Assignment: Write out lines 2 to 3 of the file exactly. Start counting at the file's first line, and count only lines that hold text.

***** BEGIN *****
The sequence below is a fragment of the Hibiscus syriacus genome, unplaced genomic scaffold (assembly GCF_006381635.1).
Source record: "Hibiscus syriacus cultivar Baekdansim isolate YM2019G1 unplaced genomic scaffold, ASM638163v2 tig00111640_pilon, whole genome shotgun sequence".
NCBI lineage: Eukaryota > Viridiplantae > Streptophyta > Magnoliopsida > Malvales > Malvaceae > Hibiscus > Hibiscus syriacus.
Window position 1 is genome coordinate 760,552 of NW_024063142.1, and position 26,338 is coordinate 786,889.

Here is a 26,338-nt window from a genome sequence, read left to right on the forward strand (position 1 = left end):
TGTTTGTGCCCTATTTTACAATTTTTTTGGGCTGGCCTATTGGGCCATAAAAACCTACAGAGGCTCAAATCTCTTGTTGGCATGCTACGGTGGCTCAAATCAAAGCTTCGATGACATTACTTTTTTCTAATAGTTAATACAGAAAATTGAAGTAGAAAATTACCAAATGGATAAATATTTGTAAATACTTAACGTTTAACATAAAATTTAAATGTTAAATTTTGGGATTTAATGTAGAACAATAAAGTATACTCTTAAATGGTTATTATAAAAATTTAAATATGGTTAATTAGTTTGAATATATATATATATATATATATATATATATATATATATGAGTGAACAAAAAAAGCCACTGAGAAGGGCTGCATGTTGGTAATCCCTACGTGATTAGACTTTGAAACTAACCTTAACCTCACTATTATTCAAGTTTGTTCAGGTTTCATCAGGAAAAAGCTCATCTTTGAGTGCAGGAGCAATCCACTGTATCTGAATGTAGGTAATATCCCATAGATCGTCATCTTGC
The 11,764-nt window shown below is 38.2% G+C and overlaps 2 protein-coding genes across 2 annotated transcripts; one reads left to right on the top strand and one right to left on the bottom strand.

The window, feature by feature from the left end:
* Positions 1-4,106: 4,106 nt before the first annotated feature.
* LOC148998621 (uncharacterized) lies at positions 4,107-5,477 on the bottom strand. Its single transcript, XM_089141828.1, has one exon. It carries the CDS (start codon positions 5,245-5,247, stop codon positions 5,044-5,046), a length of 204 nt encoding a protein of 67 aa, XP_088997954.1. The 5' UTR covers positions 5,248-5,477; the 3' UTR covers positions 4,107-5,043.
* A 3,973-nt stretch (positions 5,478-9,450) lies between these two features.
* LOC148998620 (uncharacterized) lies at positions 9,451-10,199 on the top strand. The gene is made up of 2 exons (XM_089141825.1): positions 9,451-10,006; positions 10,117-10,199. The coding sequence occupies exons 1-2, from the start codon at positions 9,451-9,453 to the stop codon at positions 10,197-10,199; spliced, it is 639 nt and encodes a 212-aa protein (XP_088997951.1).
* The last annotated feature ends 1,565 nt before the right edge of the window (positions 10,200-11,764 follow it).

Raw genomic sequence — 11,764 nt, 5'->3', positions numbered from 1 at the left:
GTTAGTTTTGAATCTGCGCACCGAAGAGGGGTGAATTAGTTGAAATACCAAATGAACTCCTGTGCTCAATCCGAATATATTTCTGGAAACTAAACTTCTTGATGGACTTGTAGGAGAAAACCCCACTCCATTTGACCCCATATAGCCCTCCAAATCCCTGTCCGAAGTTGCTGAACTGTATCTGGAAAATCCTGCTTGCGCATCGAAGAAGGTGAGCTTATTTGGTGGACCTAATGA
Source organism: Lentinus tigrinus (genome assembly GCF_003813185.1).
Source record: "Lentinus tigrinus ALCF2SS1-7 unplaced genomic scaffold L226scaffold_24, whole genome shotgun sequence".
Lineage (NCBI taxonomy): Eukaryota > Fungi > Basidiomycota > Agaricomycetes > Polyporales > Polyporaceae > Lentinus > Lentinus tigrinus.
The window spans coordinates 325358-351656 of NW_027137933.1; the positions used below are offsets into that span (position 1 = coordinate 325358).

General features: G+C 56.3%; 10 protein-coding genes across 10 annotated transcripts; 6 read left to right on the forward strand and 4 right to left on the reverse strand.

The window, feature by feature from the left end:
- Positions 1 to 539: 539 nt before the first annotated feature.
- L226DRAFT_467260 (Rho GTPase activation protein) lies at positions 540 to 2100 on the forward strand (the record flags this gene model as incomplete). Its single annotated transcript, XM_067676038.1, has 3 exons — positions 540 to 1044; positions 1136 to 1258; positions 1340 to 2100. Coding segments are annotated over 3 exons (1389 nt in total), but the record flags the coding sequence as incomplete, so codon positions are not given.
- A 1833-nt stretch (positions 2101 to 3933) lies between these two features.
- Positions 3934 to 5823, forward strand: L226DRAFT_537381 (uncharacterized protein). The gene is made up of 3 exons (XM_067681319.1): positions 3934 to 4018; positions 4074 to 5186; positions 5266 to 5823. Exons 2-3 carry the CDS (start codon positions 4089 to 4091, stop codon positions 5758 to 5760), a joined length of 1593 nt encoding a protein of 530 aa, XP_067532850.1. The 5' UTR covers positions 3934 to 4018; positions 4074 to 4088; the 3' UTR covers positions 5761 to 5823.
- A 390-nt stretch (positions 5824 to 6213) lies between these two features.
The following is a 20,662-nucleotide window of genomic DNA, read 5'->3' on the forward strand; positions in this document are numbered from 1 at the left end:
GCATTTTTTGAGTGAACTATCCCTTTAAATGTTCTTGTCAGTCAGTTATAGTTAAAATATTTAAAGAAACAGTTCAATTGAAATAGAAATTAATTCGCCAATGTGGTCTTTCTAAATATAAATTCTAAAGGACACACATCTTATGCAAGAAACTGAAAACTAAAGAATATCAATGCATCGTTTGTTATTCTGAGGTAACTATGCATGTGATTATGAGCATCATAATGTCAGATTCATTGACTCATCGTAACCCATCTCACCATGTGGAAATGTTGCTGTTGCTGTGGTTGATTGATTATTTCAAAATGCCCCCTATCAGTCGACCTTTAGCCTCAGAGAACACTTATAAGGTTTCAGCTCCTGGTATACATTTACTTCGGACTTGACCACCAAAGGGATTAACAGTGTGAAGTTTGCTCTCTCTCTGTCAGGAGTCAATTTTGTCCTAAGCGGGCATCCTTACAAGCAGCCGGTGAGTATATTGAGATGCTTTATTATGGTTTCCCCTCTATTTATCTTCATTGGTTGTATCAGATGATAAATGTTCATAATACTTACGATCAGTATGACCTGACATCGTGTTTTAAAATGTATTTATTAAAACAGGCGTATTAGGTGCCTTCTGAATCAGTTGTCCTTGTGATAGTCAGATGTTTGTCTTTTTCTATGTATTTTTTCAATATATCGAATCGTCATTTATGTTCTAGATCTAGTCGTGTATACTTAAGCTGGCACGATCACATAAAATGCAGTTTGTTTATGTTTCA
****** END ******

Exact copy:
Source record: "Hibiscus syriacus cultivar Baekdansim isolate YM2019G1 unplaced genomic scaffold, ASM638163v2 tig00111640_pilon, whole genome shotgun sequence".
NCBI lineage: Eukaryota > Viridiplantae > Streptophyta > Magnoliopsida > Malvales > Malvaceae > Hibiscus > Hibiscus syriacus.